Skip to main content

The Real Story: Getting Into Netgear

Investors shouldn't wait for the 'all clear' signal from this networking equipment maker.

Show me, show me
Give me just one sign

-- ABC

There are some stocks, such as

BJ's Wholesale Club


, that I consider "show me" stocks. Things are

not going right and management needs to prove that conditions are changing for the better before I'll get behind the stock.

Then there are stocks like



. Investors who wait for Netgear to prove that its recent troubles are a thing of the past are likely to miss out on some significant gains.

The Consensus Story

: Netgear ran into some inventory problems over the past two quarters, resulting in disappointing earnings. Wall Street remains unconvinced that the issues are behind the company. Additionally, there is skepticism that some of Netgear's new products will gain enough traction to fuel meaningful growth.

The Real Story

: The inventory issues were a hiccup for what has been a solid management team. Based on the track record, management gets the benefit of the doubt in my book. Netgear's products routinely get good reviews and often significantly outperform the competition. The company's earnings, revenue and margins are growing, and should accelerate in 2007. According to Gartner, 13 million homes have a wireless network, but 32 million have more than one computer. Management expects its markets to grow 15% to 20% per year. The stock trades at 15 times the consensus 2007 earnings estimate, which I believe is too low.

The first half of the year is typically slower than the second half for Netgear. I believe the stock can get back to its previous all-time high level at around $25 should the company come out with positive developments in the first half or report strong sales in the last six months of the year.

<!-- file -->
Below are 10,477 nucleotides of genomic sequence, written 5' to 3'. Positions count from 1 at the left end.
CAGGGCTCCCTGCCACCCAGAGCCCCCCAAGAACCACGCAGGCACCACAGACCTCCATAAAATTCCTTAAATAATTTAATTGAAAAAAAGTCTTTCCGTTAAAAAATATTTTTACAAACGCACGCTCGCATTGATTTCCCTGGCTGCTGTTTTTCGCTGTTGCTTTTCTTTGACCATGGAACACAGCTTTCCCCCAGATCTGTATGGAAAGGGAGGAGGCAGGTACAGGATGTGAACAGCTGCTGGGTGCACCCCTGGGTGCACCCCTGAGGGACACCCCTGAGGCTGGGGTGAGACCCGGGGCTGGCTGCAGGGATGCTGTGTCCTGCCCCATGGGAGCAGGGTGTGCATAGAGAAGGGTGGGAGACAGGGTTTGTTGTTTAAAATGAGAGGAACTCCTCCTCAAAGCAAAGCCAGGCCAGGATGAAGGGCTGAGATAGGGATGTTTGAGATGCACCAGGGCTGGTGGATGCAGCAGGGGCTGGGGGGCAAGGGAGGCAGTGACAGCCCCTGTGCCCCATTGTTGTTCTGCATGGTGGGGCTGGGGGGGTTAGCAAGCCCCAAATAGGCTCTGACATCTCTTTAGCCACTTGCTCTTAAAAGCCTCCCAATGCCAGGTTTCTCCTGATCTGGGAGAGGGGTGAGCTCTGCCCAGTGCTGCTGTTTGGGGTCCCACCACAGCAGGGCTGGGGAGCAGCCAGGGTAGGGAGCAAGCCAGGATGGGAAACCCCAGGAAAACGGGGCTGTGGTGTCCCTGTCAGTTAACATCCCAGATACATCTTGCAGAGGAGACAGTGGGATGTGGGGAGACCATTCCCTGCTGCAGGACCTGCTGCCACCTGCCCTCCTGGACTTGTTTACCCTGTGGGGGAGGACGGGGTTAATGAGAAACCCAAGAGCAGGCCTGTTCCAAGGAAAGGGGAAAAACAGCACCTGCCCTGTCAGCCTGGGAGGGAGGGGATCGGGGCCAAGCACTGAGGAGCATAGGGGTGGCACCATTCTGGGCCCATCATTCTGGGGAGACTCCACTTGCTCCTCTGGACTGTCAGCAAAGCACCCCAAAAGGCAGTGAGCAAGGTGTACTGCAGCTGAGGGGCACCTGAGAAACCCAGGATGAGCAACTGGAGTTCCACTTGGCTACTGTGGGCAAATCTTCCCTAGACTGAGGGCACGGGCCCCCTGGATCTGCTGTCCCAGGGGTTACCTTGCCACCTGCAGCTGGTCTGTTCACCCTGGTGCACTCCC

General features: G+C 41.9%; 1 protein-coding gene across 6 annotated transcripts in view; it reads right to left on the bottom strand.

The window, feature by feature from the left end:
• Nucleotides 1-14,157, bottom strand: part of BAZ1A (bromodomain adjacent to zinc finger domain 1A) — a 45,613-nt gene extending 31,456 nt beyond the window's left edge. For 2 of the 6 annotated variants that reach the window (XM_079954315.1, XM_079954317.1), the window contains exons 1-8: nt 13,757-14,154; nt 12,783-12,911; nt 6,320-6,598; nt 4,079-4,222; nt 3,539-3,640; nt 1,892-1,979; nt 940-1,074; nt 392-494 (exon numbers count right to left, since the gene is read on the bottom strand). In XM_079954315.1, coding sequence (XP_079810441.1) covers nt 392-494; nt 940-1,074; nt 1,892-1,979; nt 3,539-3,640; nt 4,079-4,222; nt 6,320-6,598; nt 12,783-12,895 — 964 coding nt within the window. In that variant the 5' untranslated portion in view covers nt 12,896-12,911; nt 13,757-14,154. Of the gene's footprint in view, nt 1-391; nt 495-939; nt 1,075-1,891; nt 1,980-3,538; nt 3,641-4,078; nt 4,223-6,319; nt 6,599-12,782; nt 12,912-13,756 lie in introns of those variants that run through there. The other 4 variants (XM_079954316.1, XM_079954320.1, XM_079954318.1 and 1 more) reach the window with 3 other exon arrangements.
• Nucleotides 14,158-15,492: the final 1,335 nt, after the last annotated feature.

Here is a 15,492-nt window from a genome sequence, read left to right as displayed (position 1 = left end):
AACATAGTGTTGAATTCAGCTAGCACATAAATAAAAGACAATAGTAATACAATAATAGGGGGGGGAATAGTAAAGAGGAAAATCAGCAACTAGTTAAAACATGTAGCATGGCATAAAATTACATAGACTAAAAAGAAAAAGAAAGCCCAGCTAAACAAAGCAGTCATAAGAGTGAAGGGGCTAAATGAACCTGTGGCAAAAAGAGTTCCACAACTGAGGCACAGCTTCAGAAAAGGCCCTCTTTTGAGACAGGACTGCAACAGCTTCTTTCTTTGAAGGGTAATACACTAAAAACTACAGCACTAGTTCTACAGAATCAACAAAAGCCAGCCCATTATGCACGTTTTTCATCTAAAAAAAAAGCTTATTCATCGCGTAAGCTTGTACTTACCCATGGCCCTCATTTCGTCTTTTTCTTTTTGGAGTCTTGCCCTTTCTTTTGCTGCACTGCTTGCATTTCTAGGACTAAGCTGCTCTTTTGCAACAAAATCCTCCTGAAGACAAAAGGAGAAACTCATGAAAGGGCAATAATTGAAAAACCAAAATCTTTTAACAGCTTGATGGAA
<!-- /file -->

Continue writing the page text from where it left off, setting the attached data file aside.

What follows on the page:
The Stats

The 2006 First Call consensus EPS estimate of $1.12 represents 8% growth on revenue growth of just 4%. If the consensus is on the money in 2007, Netgear's earnings will grow 14% to $1.28 on sales growth of 9%. Margins are expected to increase in both years as well. Should analysts' top-line estimates prove conservative, Netgear could report a nice upside EPS surprise.

Scroll to Continue

TheStreet Recommends

My model assumes conditions won't be as dour as the consensus. I'm targeting 2006 EPS at $1.16 and 2007 EPS at $1.34.

Even using Wall Street's more cautious estimate, the stock is trading at only 17 times 2006 earnings and 15 times 2007 earnings. The price-to-sales ratio is also low, at 1.2 times 2006 sales and 1.1 times 2007's estimate.

Netgear has a sparkling balance sheet with no debt, $90 million in cash and it is cash-flow positive. Nevertheless, the stock has also been targeted by shorts: 5.3 million shares were sold short as of March 10. Over 13% of the float is sold short. Short interest spiked in January and is now at its highest level since September, when the stock reached its all-time high. The high short interest is not only a good gauge of sentiment, but could spark some buying activity if the stock rises and forces the shorts to cover.

The Need for Speed

Netgear makes routers, switches, Ethernet bridges and other networking products for homes and small businesses. In March,

PC Magazine

said Netgear's RangeMax 240 was the first wireless router to break the 100 Mbps (megabits per second) barrier in its labs. The router outperformed rival